A. discourse directed to a group, or to an individual operating as a member of the group, with the intent of affecting the group's function, and/or B. discourse directed from a group, or from an individual operating as a member of the group, with the intent of affecting the group's function, where group means an entity intentionally organized and/or run by its members to perform a certain function....Primarily excluded from this definition of group would be families (who would qualify only if, for example, their group affiliation were a family business), school classes (which would qualify only if, for example, they had organized themselves to perform a function outside the classroom--for example, to complain about or praise a teacher to a school administrator), and unorganized aggregates (i.e., masses of people). Primarily excluded from the definition of professional communication would be diary entries (discourse directed toward the writer), personal correspondence (discourse directed to one or more readers apart from their group affiliations), reportage or belletristic discourse (novels, poems, occasional essays--discourse usually written by individuals and directed to multiple readers not organized as a group), most intraclassroom communications (for example, classroom discourse composed by students for teachers) and some technical communications (for example, instructions--for changing a tire, assembling a product, and the like; again, discourse directed toward readers or listeners apart from their group affiliations)....Professional communication...would seem different from discourse involving a single individual apart from a group affiliation communicating with another such person, or a single individual communicating with a large unorganized aggregate of individuals as suggested by the term mass communication (Blyler and Thralls, Professional Communication: The Social Perspective,[6] (pp. 197-198).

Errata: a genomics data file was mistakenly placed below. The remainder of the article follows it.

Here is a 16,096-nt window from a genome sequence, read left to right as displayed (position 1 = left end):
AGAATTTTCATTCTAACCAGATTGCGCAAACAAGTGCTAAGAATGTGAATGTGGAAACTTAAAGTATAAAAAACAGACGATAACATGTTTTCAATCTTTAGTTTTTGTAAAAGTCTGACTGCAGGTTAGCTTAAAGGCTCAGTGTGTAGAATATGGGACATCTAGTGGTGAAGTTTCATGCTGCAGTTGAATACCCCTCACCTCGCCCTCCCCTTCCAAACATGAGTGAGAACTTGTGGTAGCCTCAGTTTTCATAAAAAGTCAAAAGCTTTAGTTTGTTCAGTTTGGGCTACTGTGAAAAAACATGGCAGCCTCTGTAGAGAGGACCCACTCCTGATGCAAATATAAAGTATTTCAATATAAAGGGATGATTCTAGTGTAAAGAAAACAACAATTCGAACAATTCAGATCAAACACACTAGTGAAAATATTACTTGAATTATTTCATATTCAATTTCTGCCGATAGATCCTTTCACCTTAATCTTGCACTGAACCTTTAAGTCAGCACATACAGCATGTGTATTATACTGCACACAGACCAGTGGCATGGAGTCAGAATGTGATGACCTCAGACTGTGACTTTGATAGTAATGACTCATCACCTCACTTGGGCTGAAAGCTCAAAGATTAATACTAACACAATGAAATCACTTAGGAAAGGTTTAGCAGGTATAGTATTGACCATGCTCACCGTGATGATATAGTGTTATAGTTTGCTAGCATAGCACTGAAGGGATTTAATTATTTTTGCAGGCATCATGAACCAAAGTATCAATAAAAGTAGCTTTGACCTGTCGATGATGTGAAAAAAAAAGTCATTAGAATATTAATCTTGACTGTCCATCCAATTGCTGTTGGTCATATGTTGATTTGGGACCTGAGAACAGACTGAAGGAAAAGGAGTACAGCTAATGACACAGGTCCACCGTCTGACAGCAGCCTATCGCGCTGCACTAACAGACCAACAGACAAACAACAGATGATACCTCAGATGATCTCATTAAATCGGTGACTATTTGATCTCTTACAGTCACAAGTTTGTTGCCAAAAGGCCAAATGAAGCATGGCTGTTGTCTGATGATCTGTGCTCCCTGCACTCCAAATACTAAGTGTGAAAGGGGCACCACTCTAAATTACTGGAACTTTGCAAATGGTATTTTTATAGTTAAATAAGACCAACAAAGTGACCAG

Professional communication journals[edit]